We are here to care for ourselves in our pain, our fear, our disappointment, jealousy, and regret. That’s our job–caring for ourselves in those moments of darkness. Not to make it go away or to make it better, but simply because it is there.

It’s like when we hold a crying infant. We are our best comforters when we are soothing the baby because she is crying not in order to make her stop. (Though I’ve been there too and it’s a far more stressful place to be, i.e., needing the baby to stop crying. It’s human but it’s also tricky because when there, I’m asking the baby to care for me.)

I’ve been thinking about regret in particular lately because I’ve been writing about it. Everybody is afraid of regret. In the self-help world, it seems to be a dirty word. NOT regretting is the morally superior position. You’re a loser if you admit regret. You can’t change the past so let it go! Every memoir with regret in the title proclaims with many exclamation points that there are NONE!!!

But what if it’s okay to have regret? What if the only issue with regret is what we make it mean? About ourselves? About our future? What if it’s just something we have in the moment it makes itself known to us? Oh. There’s regret. Hello regret. Is there anything I can get you? (What would regret drink? Lukewarm tap water? I just don’t see regret with a fancy coffee drink or frozen marguarita though I think regret would feel better if she did try a fun beverage.)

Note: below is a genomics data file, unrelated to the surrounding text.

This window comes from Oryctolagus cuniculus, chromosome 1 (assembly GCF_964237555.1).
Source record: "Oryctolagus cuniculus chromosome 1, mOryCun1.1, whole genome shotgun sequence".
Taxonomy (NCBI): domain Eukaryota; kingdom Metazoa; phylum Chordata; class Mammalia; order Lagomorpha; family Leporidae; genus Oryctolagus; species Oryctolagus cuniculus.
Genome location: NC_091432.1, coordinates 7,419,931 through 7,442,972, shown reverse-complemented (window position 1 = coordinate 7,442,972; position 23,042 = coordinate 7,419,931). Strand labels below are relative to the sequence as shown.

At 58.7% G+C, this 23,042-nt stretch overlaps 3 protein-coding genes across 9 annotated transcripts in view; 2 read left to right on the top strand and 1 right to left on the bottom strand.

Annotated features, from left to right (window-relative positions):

I think of Rumi and his poem Guest House, telling us to greet every part of ourselves, welcome them in. What he doesn’t say is, it is the welcoming that creates the opening for leaving. Or dissipating, or absorbing. But again, that’s not the point. We ought not make an opening as a technique, so that it will leave (but it does happen! At least, until it comes back.)

What heals regret? One might say psychotherapy or coaching through witnessing or thought work, perspective, understanding, compassion, love, time. Maybe it’s through this that we expand, clear a bit of space on the bench next to our grief for great losses in our lives or current situations that are chronic in their pain. Maybe it’s part of what gives us depth and complexity, helps us be a help to others.

I’ve found that my regret has come from not listening to myself. And so, healing comes from listening, really listening, and then–this is key–acting on what I hear.

Creativity has been healing my regret. Making something fastens me to the present moment. I am awake and curious and experimenting, testing things out. What I didn’t do then can never be retrieved. But this making of something, done one day and then again the next, is restorative. It allows me to recultivate the neglected places, reclaim lost aspects of myself.

People say, you can’t go back but the good news is, there is no need. The access point is here, right now. And we always have that.

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